Chicago-based Perkins managers explain why they are avoiding Europe
Managers and analysts at Perkins Investment Management, Chicago-based subsidiary of US investment manager Janus Capital Group, have explained why they are avoiding European assets.
Gregory Kolb is Portfolio Manager of the Perkins Global Value strategy. Tom Reynolds is a research analyst covering the financial services sector, a position he has held since joining Perkins in August 2009. Together, they have answered questions about their firm’s views of Europe.
Q: Is Perkins finding opportunities with European banks today, given that the segment is down more than 50% and significantly underperforming other sectors?
Greg Kolb: It’s true that many European banks, including some attractive, higher-quality franchises, have fallen below long-term average P/E and price-to-tangible-book value (P/TBV) ratios. However, just because a stock is down in price does not mean it’s attractive from a risk/reward perspective.
US bank stocks, as a group, bottomed at approximately 55% of tangible book value in 2008, but three of the 10 largest US depository institutions also failed or were taken over for almost nothing. Three major U.S. investment banks suffered the same fate.
The average P/TBV in European financials is currently around 0.9x, with several of the larger money centre banks trading between 60% and 110% of tangible book value. This is well above the trough levels experienced in the US crisis.
At this point, we don’t believe the market is focused enough on potential downside exposure, based on the significant unresolved and, in many ways, unquantifiable systemic risks across Europe.
These include: 1) the size of the banking system relative to gross domestic product (GDP) and the resultant ability for European governments to bail out their banks, since sovereign governments are already strained themselves; 2) overall leverage and funding model risks, including ongoing deposit flight from the periphery; and 3) euro-zone political union and common euro currency risks, which present ramifications for capital flows and contract law in the event of a disorderly disintegration.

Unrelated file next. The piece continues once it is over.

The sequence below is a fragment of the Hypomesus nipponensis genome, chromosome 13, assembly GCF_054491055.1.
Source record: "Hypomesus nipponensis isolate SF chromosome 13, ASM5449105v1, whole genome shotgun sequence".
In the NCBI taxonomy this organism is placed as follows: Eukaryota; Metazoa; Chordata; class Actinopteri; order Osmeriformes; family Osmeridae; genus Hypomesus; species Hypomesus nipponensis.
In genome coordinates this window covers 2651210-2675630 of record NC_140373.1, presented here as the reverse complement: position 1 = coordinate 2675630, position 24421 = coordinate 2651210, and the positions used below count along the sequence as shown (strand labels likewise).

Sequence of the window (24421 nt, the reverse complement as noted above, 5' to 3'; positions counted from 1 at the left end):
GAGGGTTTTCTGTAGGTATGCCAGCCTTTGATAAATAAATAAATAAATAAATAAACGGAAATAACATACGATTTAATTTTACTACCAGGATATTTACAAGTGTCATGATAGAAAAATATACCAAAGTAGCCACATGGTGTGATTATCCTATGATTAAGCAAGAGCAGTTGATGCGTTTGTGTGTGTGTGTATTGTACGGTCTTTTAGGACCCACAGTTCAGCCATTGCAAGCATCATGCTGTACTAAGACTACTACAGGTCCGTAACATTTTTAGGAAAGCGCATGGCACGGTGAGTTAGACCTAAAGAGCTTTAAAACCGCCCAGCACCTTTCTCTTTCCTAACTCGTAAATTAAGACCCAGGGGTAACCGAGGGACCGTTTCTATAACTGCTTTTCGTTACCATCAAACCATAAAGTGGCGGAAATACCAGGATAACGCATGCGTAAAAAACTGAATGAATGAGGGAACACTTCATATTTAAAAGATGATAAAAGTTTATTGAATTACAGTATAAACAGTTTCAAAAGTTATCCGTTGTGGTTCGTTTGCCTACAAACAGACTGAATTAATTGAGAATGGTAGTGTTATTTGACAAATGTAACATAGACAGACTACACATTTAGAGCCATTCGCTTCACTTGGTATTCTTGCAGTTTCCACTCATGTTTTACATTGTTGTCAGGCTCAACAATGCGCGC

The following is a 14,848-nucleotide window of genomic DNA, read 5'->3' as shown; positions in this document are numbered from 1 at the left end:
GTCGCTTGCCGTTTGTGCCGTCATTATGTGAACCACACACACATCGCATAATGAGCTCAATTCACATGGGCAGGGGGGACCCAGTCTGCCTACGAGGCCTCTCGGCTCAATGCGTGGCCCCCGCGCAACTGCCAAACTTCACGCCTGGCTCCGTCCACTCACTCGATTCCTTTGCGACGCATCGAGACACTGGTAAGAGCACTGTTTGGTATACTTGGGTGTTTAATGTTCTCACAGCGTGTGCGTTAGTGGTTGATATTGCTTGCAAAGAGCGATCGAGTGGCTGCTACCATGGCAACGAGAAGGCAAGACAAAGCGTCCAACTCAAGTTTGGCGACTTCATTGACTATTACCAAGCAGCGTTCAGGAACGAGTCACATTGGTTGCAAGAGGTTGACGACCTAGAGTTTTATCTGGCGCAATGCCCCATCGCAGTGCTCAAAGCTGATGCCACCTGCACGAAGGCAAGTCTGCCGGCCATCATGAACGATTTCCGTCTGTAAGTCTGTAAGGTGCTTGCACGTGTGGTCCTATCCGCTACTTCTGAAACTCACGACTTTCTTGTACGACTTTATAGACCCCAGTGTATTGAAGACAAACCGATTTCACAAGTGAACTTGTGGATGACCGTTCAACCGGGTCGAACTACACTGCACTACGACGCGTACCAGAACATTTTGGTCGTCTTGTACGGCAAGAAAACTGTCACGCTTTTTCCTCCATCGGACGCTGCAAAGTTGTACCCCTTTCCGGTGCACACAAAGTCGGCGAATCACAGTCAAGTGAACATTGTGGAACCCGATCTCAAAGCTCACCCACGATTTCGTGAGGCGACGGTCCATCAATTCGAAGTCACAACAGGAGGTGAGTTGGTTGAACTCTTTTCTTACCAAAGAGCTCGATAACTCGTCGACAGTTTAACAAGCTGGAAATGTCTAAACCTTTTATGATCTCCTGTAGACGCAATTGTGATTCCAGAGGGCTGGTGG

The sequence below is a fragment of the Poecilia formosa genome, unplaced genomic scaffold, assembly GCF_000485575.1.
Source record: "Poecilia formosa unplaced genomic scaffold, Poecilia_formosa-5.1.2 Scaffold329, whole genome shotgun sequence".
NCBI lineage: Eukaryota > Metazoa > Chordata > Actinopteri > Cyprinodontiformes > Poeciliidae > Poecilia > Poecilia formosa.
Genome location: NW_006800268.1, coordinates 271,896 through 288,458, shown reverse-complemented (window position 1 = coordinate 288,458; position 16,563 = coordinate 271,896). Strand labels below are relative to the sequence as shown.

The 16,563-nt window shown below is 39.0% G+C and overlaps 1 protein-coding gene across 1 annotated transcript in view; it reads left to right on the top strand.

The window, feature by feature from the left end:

Each of these issues raises significant questions and presents tremendous downside risk, leading us to avoid European financials in general.
It is easier to grasp the sovereign government and bank linkage problem by understanding bank size relative to each country. In the US, there’s the concept of “too big to fail.” For context, JPMorgan’s total assets are currently 15% of US GDP. That seems pretty big until considering that total assets for BNP Paribas are roughly 70% of French GDP.
While total US banking assets to GDP are about 82%, in France the ratio is around 400% according to some estimates, though probably closer to 300% after normalizing accounting approaches between the two countries. This sheer size difference creates significant problems.
The US government bailed out its financial system in 2008 with the TARP program, which represented about 5% of overall banking assets, and other programs that provided significant asset guarantees and liquidity provisions. Markets trusted these actions in part because the US government’s debt burden was not oversized at the time. In contrast, if France needs to bail out its banks, a 5% TARP-like bailout would equal 15% of French GDP, and if funded with government debt would take France’s debt-to-GDP ratio from the current 90% level to 105%.
At that point, it is questionable whether markets would deem the French government stable enough to backstop liquidity in its system or whether a 5% capital infusion would even be enough to plug balance sheet holes in a wholesale-funded model. In short, it is not clear whether all the European countries have the strength to support their relatively large banking sectors.